Litter more important than crime, road safety and drug abuse for 12 per cent
Anti-litter business group launches campaign with survey
The survey, of 347 people carried out by the Research Centre for the Irish Business Against Litter (Ibal) group, found that 61 per cent believe Ireland is cleaner now than it was 10 years ago while 20 per cent believe it is dirtier. Photograph: Alan Betson
More than one in 10 people rank litter as more of a concern in their locality than crime, anti-social behaviour, road safety and drug abuse, according to a survey for the Irish Business Against Litter (Ibal) group.
The survey of 347 people, carried out by the Research Centre, found that 61 per cent believe Ireland is cleaner now than it was 10 years ago while 20 per cent believe it is dirtier.
Respondents to the survey were asked to list eight issues of concern in order of importance including road safety, crime, anti-social behaviour, litter, drug abuse, noise, pollution, and graffiti.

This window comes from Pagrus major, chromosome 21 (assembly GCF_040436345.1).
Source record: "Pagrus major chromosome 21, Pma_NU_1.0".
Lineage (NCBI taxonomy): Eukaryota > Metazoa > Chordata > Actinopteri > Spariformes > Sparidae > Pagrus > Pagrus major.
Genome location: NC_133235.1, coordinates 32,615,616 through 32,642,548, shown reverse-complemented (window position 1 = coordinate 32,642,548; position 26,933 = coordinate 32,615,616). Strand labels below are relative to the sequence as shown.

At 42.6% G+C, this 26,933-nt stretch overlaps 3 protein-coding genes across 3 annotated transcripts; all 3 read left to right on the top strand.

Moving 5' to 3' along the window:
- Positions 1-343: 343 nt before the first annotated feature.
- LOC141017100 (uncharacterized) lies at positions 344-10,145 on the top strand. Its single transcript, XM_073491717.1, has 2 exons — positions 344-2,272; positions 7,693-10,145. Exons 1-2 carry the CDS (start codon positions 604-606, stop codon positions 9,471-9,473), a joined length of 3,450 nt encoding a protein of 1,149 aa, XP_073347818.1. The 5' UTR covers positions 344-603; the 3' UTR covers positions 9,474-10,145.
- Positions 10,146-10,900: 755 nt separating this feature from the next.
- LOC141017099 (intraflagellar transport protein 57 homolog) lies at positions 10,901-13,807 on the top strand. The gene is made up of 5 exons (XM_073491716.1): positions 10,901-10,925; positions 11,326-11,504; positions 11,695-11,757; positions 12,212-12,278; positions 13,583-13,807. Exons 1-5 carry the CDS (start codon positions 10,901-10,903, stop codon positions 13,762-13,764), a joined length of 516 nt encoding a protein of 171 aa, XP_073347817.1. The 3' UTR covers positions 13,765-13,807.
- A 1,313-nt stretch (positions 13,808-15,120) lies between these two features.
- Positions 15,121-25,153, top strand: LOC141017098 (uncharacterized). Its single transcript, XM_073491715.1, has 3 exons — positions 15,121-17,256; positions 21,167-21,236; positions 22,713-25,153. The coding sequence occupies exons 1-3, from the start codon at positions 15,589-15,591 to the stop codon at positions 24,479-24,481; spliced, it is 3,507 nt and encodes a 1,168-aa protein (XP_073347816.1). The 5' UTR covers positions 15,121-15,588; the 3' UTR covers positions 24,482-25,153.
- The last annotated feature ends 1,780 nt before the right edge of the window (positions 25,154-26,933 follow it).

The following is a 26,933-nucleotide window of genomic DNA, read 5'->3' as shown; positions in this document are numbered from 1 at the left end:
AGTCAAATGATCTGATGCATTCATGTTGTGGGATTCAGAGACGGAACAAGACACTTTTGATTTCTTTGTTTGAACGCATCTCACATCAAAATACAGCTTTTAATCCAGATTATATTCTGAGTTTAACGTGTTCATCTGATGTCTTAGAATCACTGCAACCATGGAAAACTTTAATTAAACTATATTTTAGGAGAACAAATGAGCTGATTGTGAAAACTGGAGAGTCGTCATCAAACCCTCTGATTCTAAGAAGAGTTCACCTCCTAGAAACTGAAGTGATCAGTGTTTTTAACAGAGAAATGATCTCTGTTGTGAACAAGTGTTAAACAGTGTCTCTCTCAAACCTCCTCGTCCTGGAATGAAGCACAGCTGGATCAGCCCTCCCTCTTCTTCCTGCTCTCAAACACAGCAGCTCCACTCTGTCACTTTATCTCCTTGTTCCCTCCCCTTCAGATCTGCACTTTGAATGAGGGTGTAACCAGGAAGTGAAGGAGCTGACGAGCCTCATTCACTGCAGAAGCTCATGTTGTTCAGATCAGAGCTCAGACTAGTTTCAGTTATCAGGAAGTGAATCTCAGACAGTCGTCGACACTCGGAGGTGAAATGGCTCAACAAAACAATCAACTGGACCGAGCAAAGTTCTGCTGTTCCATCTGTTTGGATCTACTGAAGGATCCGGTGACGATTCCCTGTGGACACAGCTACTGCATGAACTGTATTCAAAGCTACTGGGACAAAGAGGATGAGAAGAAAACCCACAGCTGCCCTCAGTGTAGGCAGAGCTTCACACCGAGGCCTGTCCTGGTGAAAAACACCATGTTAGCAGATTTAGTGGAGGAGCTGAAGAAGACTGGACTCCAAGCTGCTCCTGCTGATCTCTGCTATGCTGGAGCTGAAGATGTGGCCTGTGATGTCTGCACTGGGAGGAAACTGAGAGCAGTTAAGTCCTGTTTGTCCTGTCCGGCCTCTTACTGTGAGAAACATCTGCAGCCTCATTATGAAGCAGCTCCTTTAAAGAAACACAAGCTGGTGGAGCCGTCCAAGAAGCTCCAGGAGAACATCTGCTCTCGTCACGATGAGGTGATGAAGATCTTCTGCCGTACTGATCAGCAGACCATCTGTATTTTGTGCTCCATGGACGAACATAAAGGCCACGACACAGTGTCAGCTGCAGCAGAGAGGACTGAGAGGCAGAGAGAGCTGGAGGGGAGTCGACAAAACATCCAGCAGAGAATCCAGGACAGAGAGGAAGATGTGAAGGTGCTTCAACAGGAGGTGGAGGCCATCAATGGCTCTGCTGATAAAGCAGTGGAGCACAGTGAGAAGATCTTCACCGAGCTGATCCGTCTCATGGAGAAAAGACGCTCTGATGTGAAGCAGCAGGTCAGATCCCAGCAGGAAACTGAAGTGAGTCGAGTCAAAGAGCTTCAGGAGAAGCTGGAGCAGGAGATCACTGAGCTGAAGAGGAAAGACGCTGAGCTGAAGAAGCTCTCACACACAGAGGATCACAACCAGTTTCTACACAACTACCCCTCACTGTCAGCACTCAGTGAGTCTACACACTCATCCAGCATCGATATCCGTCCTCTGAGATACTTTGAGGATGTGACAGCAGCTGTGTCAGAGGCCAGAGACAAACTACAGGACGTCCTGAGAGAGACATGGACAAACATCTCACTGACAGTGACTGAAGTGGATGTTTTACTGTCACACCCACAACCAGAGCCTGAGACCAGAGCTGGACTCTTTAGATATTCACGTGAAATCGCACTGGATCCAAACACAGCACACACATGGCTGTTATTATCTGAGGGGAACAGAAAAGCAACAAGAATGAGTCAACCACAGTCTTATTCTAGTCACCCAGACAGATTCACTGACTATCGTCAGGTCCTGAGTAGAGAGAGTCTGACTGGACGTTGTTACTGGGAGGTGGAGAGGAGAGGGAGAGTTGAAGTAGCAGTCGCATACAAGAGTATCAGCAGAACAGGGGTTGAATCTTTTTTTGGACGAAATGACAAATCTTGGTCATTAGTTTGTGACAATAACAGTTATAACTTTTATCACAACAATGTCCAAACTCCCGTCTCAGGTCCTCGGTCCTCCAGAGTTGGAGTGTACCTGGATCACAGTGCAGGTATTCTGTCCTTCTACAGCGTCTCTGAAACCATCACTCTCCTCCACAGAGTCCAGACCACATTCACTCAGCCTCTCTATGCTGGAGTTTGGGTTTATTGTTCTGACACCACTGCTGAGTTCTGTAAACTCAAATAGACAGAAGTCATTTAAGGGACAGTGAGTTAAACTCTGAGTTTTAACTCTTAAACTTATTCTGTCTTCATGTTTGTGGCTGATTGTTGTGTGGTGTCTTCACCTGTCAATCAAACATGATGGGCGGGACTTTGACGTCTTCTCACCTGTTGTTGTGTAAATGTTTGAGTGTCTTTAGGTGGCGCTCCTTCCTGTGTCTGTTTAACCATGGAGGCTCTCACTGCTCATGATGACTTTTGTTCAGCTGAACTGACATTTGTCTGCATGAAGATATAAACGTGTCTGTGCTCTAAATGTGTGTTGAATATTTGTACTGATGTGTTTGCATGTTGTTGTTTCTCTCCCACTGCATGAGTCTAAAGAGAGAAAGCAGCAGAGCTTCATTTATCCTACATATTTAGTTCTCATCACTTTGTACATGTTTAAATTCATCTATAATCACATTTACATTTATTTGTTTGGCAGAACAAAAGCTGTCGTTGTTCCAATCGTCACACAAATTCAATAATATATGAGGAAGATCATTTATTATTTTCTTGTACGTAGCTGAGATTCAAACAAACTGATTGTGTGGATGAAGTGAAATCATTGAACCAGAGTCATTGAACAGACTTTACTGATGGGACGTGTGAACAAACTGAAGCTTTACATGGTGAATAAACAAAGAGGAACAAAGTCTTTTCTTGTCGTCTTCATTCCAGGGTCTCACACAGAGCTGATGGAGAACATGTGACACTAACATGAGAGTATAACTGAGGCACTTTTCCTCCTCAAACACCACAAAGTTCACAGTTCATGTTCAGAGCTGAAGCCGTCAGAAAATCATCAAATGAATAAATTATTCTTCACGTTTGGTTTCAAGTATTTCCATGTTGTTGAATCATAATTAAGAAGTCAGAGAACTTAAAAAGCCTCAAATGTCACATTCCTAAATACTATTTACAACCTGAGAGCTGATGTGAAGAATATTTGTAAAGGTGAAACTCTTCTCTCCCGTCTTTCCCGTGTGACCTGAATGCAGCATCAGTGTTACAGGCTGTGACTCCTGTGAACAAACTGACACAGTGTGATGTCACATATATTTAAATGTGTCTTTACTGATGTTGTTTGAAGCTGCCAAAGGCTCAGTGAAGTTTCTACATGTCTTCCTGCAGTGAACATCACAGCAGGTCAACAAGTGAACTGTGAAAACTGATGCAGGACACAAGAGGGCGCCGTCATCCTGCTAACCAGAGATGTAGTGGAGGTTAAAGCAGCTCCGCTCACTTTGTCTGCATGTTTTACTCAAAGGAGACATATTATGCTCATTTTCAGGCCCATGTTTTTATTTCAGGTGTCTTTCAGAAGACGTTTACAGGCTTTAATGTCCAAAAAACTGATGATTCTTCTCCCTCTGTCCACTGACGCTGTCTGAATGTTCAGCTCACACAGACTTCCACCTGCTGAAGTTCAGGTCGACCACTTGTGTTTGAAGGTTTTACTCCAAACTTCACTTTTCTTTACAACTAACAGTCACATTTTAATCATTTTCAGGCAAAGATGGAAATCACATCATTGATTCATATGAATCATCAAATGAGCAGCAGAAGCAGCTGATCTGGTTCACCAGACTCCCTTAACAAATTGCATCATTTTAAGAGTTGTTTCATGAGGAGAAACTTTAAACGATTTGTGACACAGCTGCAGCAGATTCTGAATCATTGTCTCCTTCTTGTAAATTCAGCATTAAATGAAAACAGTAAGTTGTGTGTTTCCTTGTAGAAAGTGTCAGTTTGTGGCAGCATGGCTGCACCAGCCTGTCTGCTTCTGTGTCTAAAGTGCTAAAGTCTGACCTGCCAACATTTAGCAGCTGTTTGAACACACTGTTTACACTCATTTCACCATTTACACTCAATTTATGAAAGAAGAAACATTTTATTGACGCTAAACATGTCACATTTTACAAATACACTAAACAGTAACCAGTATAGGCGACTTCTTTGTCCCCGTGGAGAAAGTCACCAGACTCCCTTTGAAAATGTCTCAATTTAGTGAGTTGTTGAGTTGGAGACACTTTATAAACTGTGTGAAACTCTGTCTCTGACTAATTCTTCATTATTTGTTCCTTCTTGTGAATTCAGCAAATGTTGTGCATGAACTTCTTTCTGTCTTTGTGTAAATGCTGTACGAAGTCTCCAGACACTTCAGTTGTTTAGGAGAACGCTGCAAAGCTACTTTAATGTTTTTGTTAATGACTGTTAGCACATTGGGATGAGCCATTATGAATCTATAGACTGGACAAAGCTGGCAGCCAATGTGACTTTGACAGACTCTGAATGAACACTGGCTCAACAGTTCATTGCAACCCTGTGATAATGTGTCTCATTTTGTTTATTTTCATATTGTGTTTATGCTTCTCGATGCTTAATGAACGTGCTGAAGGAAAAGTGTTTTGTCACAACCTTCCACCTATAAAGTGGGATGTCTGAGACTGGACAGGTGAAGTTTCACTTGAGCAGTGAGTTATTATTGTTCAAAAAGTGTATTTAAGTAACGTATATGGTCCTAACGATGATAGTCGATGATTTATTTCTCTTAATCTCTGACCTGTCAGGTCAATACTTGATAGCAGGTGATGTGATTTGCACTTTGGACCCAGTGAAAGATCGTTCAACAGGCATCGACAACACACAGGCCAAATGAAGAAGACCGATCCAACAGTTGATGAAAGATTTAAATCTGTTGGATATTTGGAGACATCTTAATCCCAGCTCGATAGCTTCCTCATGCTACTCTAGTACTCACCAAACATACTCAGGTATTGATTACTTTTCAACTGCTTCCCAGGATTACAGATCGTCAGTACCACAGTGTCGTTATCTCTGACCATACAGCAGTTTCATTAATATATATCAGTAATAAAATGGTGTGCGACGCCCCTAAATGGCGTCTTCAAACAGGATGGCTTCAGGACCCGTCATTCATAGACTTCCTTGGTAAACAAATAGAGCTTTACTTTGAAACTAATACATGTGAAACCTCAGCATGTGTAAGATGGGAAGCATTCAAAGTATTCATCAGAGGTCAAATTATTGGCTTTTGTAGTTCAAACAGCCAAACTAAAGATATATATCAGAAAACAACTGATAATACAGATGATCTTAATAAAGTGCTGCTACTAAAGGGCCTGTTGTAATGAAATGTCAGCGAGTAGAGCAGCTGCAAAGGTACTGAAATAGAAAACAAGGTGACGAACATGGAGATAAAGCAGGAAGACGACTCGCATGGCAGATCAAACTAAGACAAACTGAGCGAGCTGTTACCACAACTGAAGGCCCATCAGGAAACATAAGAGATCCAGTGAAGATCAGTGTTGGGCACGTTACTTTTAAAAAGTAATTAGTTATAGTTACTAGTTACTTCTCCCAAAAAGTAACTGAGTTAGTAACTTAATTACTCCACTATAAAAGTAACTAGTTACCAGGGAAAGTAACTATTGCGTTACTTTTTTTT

When all first second and third choices were added up, litter came fourth behind road safety, crime and anti-social behaviour as the biggest issue of concern.
Those living in rural villages or towns are more positive about the change in litter levels than those living in cities. Some 64 per cent of those outside Dublin believe things have improved, compared to 55 per cent in the capital.
Ibal spokesman Conor Horgan said litter problems had not improved as much in city as in rural areas, in part because city authorities focus their street cleaning in high footfall areas.
Some 12 per cent of respondents (41 out of 347) said litter was the most important issue of concern for them.
The survey was conducted in advance of the beginning of the alliance’s 2015 campaign against litter in which it will monitor rubbish levels in 40 towns and cities.According to Ibal litter is a particular concern to those living in city areas and the alliance of business groups has included Garryowen, in Limerick city, as a specific city area in this year’s campaign against rubbish.